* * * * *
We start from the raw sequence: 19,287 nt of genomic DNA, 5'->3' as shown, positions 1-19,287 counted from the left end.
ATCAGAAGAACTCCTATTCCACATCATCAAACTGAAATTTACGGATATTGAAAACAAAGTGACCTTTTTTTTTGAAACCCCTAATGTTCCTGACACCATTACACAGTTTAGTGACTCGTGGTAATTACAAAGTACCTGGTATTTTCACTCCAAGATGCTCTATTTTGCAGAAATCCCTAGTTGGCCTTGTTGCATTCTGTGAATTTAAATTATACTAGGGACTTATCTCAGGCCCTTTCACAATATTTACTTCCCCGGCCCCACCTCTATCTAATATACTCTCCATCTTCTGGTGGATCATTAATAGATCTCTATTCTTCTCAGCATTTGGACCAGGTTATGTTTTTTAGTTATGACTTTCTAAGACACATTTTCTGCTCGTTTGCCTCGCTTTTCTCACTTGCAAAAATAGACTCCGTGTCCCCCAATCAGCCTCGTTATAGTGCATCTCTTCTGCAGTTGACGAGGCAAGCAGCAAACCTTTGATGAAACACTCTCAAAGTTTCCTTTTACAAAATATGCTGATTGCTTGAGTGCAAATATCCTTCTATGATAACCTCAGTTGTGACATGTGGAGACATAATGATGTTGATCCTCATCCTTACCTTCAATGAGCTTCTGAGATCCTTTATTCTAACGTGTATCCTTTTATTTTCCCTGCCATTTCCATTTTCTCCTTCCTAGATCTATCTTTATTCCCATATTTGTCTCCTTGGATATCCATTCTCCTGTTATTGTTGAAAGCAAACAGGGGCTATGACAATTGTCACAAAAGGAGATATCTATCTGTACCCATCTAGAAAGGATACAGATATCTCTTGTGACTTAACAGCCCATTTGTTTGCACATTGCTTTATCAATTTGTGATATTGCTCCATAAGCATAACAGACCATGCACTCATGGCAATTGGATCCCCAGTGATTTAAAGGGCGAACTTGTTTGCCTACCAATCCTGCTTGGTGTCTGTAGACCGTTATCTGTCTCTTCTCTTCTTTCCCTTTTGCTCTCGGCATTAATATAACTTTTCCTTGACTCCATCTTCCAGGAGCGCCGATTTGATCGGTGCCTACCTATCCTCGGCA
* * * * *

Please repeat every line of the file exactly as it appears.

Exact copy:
We start from the raw sequence: 19,287 nt of genomic DNA, 5'->3' as shown, positions 1-19,287 counted from the left end.
ATCAGAAGAACTCCTATTCCACATCATCAAACTGAAATTTACGGATATTGAAAACAAAGTGACCTTTTTTTTTGAAACCCCTAATGTTCCTGACACCATTACACAGTTTAGTGACTCGTGGTAATTACAAAGTACCTGGTATTTTCACTCCAAGATGCTCTATTTTGCAGAAATCCCTAGTTGGCCTTGTTGCATTCTGTGAATTTAAATTATACTAGGGACTTATCTCAGGCCCTTTCACAATATTTACTTCCCCGGCCCCACCTCTATCTAATATACTCTCCATCTTCTGGTGGATCATTAATAGATCTCTATTCTTCTCAGCATTTGGACCAGGTTATGTTTTTTAGTTATGACTTTCTAAGACACATTTTCTGCTCGTTTGCCTCGCTTTTCTCACTTGCAAAAATAGACTCCGTGTCCCCCAATCAGCCTCGTTATAGTGCATCTCTTCTGCAGTTGACGAGGCAAGCAGCAAACCTTTGATGAAACACTCTCAAAGTTTCCTTTTACAAAATATGCTGATTGCTTGAGTGCAAATATCCTTCTATGATAACCTCAGTTGTGACATGTGGAGACATAATGATGTTGATCCTCATCCTTACCTTCAATGAGCTTCTGAGATCCTTTATTCTAACGTGTATCCTTTTATTTTCCCTGCCATTTCCATTTTCTCCTTCCTAGATCTATCTTTATTCCCATATTTGTCTCCTTGGATATCCATTCTCCTGTTATTGTTGAAAGCAAACAGGGGCTATGACAATTGTCACAAAAGGAGATATCTATCTGTACCCATCTAGAAAGGATACAGATATCTCTTGTGACTTAACAGCCCATTTGTTTGCACATTGCTTTATCAATTTGTGATATTGCTCCATAAGCATAACAGACCATGCACTCATGGCAATTGGATCCCCAGTGATTTAAAGGGCGAACTTGTTTGCCTACCAATCCTGCTTGGTGTCTGTAGACCGTTATCTGTCTCTTCTCTTCTTTCCCTTTTGCTCTCGGCATTAATATAACTTTTCCTTGACTCCATCTTCCAGGAGCGCCGATTTGATCGGTGCCTACCTATCCTCGGCA